Out of all the causes to raise money for, the two band instructors chose mental health for a reason.

“Mental health is a subject that isn’t normally talked about a lot,” Long said. “We are aware that a lot of our students, our staff members, and people in the community struggle with mental health.”

The main goal of the project accentuated by Long is to open up a discussion with students and provide a chance to bring up talking points of mental health and why it is important for people to reach out for help if they need it.

Malcheff emphasizes that even though it is 2018, people still don’t want to talk about mental illness or sometimes hesitate in doing so.

“Raising awareness in a fun and upbeat way, like with this project, helps everyone to understand that this is ok to talk about, we should be talking about this, and things are only going to get better if we do talk about it,” Malcheff said.

Accompanying Long, the drumline students involved in this cause feel that mental health is just as important as physical health. Senior Grace Shipley, a member of the drumline who plays the cymbals, believes that a stigma is still attached to mental health, and people treat mental and physical health differently.

“You are not alone and we all have stuff. I think it is so important for youth to realize that when they are going through feelings of depression, anxiety, fear, isolation, or loneliness to reach out to someone they trust and talk to them about these feelings.””

— Jessica Malcheff, Vera French Executive Director

“If someone breaks a leg or are sick, they seek medical attention. With a mental illness that isn’t the case most of the time. People may let their problems fester, and do not seek a help,” Shipley said.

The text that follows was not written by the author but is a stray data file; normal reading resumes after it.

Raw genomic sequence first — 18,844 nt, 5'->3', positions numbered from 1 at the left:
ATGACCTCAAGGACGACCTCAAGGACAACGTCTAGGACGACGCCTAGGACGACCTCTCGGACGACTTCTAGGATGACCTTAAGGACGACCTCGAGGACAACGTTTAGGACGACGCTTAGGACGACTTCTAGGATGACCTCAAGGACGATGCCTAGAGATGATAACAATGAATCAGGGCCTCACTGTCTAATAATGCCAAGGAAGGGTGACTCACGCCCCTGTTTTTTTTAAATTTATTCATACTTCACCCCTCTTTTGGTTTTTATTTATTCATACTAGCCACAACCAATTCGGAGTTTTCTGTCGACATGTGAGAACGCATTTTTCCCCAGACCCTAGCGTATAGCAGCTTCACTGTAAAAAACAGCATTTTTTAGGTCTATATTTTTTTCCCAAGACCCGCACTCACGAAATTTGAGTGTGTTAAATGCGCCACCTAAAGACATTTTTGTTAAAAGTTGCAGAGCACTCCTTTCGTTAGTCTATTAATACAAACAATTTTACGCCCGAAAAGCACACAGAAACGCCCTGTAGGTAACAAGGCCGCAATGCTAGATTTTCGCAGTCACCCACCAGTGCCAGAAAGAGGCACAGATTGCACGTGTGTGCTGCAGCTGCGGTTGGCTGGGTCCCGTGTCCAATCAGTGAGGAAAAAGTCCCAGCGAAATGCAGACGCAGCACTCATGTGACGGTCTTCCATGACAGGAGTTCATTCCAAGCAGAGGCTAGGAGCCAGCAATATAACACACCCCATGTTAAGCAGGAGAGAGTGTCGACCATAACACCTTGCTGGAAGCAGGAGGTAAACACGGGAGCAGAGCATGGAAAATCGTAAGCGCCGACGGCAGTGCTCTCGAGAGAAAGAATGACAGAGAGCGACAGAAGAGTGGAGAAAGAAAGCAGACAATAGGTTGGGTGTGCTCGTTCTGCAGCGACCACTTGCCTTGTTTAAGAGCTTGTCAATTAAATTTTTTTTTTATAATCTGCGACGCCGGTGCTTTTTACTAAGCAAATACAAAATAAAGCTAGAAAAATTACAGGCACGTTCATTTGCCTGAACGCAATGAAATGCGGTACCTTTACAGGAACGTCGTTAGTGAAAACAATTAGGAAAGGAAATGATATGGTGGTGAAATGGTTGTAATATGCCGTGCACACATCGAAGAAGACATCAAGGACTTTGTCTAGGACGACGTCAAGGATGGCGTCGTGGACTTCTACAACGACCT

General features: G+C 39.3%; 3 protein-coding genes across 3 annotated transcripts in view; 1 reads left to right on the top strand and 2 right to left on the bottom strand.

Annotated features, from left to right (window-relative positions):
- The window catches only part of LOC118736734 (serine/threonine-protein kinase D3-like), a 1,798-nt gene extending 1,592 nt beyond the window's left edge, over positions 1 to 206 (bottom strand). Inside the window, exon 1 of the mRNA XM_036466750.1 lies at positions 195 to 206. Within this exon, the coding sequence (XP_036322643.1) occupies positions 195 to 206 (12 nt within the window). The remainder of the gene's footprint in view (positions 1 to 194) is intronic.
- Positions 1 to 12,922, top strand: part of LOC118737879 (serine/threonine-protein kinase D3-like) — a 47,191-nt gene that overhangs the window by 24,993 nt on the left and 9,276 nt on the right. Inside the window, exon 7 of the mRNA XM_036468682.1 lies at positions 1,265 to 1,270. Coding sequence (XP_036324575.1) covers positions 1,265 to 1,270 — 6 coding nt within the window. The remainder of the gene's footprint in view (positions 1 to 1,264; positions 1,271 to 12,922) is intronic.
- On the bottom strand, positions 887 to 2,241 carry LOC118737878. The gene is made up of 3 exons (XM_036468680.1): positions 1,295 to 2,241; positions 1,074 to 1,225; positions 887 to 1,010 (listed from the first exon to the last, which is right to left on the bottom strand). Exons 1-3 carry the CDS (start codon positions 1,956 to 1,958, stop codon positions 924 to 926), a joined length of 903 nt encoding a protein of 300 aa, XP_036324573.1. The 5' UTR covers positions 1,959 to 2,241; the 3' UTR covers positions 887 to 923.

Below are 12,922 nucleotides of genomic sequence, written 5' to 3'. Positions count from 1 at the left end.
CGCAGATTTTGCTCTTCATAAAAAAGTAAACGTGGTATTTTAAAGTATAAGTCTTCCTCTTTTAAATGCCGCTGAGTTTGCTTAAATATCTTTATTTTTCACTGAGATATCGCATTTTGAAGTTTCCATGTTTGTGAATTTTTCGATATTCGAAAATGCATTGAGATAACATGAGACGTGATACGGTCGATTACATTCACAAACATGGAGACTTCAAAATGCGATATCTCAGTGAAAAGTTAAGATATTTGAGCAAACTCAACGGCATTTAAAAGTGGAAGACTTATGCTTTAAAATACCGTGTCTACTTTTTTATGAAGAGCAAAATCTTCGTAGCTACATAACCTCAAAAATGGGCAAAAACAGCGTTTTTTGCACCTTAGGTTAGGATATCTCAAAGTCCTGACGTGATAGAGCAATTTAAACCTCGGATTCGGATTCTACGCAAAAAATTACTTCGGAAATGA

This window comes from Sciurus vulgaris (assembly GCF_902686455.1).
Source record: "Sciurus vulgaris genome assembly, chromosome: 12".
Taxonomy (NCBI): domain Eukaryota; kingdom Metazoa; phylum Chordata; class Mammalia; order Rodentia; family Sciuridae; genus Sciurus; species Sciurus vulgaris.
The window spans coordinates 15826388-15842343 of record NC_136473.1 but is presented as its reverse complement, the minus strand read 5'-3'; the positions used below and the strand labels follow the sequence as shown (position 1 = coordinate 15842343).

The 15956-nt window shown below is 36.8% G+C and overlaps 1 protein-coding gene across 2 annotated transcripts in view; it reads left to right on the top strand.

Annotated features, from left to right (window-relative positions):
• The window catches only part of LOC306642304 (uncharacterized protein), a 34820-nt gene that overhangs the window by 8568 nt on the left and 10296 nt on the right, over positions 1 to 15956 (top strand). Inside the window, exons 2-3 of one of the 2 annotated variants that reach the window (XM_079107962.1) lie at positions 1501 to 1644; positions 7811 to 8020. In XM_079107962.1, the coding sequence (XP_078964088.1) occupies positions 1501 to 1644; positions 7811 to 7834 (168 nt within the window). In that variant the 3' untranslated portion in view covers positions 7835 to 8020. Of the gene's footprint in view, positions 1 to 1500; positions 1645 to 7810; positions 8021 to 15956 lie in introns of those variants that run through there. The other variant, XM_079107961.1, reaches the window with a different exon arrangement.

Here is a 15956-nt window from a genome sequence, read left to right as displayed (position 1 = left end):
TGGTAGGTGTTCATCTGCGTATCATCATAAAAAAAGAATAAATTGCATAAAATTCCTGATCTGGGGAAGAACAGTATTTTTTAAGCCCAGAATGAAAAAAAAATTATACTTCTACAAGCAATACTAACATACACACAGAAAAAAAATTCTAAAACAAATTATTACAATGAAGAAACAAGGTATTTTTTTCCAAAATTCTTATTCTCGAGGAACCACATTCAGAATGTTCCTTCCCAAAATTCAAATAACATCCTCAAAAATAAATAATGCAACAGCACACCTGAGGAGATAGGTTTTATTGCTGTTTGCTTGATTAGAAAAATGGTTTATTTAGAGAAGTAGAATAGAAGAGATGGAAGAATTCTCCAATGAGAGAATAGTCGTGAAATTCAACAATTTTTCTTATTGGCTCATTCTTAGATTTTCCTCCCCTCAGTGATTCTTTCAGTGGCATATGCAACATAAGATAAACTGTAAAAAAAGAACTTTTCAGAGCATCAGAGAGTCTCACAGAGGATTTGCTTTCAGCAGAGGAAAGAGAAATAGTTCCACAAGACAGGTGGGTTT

As executive director of a mental health facility, Malcheff explains that the stigma surrounding mental health is still evident in our culture and in our community.

“Think about this when you wonder if the stigma still exists: when we are describing someone who has a medical illness, we say, ‘He has diabetes’ or ‘She has heart disease.’ How do we describe someone with a mental illness? ‘She’s schizophrenic’ or ‘He’s bipolar’. We do not distinguish between the individual and the illness by saying ‘She has schizophrenia’ or ‘He suffers from bipolar,’” Malcheff said. “We define the individual by their illness in a way that we never do with medical illness, and that is a stigma.”

Malcheff hopes to provide a strong message for all high school students through the use of this fundraiser – that you are never alone.

“You are not alone and we all have stuff. I think it is so important for youth to realize that when they are going through feelings of depression, anxiety, fear, isolation, or loneliness to reach out to someone they trust and talk to them about these feelings” Malcheff said. Chances are, someone else has felt that very same thing and that support can make all the difference for someone that is struggling.”

An end goal of the project is to not only spread awareness and raise funds, but to normalize the conversation about mental health.